Late last year, the department was criticized for taking too many days to test newborns for 28 diseases.
The department tests blood from all newborns. Hospitals take the blood, and the department transports it to a testing facility in Phoenix. That trip was taking too long, and the department zeroed in on reducing the time it took to get the samples to testing, said Celia Nabor, the department's project manager.
The department revamped its courier service, worked with hospitals to improve their internal sample management, and reduced what the department calls "transit time" for the samples, Nabor said.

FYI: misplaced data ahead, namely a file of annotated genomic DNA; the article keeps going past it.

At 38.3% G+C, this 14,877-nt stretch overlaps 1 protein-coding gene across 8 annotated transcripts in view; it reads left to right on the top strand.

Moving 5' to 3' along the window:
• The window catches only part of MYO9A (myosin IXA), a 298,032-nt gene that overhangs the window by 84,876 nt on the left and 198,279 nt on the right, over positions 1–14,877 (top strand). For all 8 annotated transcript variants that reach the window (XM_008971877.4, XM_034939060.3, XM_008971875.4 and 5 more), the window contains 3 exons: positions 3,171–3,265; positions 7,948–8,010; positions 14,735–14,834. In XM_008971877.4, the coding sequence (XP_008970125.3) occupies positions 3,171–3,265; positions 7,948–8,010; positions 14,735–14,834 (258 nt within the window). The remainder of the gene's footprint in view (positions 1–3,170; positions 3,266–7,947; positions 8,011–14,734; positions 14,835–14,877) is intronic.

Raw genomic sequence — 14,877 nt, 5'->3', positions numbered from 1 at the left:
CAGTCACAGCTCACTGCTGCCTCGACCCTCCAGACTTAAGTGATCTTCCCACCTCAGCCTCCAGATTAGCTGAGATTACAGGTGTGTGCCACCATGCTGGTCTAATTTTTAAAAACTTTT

It could be written off as a bureaucratic issue, but it has health implications, she said.
“With extensive long transit times that meant that we were diagnosing babies later, and potentially impacting them for the rest of their lives," she said.
The tests can lead to diagnosis, or further testing, she said, and the faster families know about their child's health, the faster they can make appropriate healthcare decisions.
"Now we can quickly communicate with families if there is a potential or suspicion that this baby might have congenital disorder," she said.
The March of Dimes is giving the state an award for improving the testing time so quickly, and for creating a model other states the states can replicate.
“It is looked at as one of the best models at this point," Nabor said.